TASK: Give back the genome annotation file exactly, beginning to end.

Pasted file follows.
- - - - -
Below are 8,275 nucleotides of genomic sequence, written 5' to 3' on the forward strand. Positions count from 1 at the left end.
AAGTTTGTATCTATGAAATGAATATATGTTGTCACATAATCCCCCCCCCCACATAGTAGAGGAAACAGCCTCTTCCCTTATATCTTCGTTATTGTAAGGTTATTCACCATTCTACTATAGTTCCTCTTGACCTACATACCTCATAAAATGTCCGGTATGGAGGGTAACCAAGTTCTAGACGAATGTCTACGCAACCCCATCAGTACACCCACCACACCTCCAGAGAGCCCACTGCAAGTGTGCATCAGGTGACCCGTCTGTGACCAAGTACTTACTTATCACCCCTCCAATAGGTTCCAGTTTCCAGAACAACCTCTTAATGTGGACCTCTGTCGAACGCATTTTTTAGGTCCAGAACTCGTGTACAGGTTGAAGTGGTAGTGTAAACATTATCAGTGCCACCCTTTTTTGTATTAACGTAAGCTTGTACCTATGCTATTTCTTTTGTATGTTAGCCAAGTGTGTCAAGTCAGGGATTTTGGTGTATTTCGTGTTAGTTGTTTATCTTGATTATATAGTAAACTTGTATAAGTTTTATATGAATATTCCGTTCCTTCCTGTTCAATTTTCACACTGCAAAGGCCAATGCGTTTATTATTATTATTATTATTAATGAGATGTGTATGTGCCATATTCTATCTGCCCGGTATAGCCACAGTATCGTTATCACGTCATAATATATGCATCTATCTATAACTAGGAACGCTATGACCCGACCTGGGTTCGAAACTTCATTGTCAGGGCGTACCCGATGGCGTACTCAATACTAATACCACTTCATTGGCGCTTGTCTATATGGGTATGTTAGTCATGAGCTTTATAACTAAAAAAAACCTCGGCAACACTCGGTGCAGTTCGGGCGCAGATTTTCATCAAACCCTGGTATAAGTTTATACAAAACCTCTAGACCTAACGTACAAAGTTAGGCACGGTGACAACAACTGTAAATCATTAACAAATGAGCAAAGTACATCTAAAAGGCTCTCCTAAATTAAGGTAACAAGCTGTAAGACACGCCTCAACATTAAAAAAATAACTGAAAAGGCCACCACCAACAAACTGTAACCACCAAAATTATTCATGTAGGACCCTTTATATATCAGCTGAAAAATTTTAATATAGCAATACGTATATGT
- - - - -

Below are 8,275 nucleotides of genomic sequence, written 5' to 3' on the forward strand. Positions count from 1 at the left end.
AAGTTTGTATCTATGAAATGAATATATGTTGTCACATAATCCCCCCCCCCACATAGTAGAGGAAACAGCCTCTTCCCTTATATCTTCGTTATTGTAAGGTTATTCACCATTCTACTATAGTTCCTCTTGACCTACATACCTCATAAAATGTCCGGTATGGAGGGTAACCAAGTTCTAGACGAATGTCTACGCAACCCCATCAGTACACCCACCACACCTCCAGAGAGCCCACTGCAAGTGTGCATCAGGTGACCCGTCTGTGACCAAGTACTTACTTATCACCCCTCCAATAGGTTCCAGTTTCCAGAACAACCTCTTAATGTGGACCTCTGTCGAACGCATTTTTTAGGTCCAGAACTCGTGTACAGGTTGAAGTGGTAGTGTAAACATTATCAGTGCCACCCTTTTTTGTATTAACGTAAGCTTGTACCTATGCTATTTCTTTTGTATGTTAGCCAAGTGTGTCAAGTCAGGGATTTTGGTGTATTTCGTGTTAGTTGTTTATCTTGATTATATAGTAAACTTGTATAAGTTTTATATGAATATTCCGTTCCTTCCTGTTCAATTTTCACACTGCAAAGGCCAATGCGTTTATTATTATTATTATTATTAATGAGATGTGTATGTGCCATATTCTATCTGCCCGGTATAGCCACAGTATCGTTATCACGTCATAATATATGCATCTATCTATAACTAGGAACGCTATGACCCGACCTGGGTTCGAAACTTCATTGTCAGGGCGTACCCGATGGCGTACTCAATACTAATACCACTTCATTGGCGCTTGTCTATATGGGTATGTTAGTCATGAGCTTTATAACTAAAAAAAACCTCGGCAACACTCGGTGCAGTTCGGGCGCAGATTTTCATCAAACCCTGGTATAAGTTTATACAAAACCTCTAGACCTAACGTACAAAGTTAGGCACGGTGACAACAACTGTAAATCATTAACAAATGAGCAAAGTACATCTAAAAGGCTCTCCTAAATTAAGGTAACAAGCTGTAAGACACGCCTCAACATTAAAAAAATAACTGAAAAGGCCACCACCAACAAACTGTAACCACCAAAATTATTCATGTAGGACCCTTTATATATCAGCTGAAAAATTTTAATATAGCAATACGTATATGT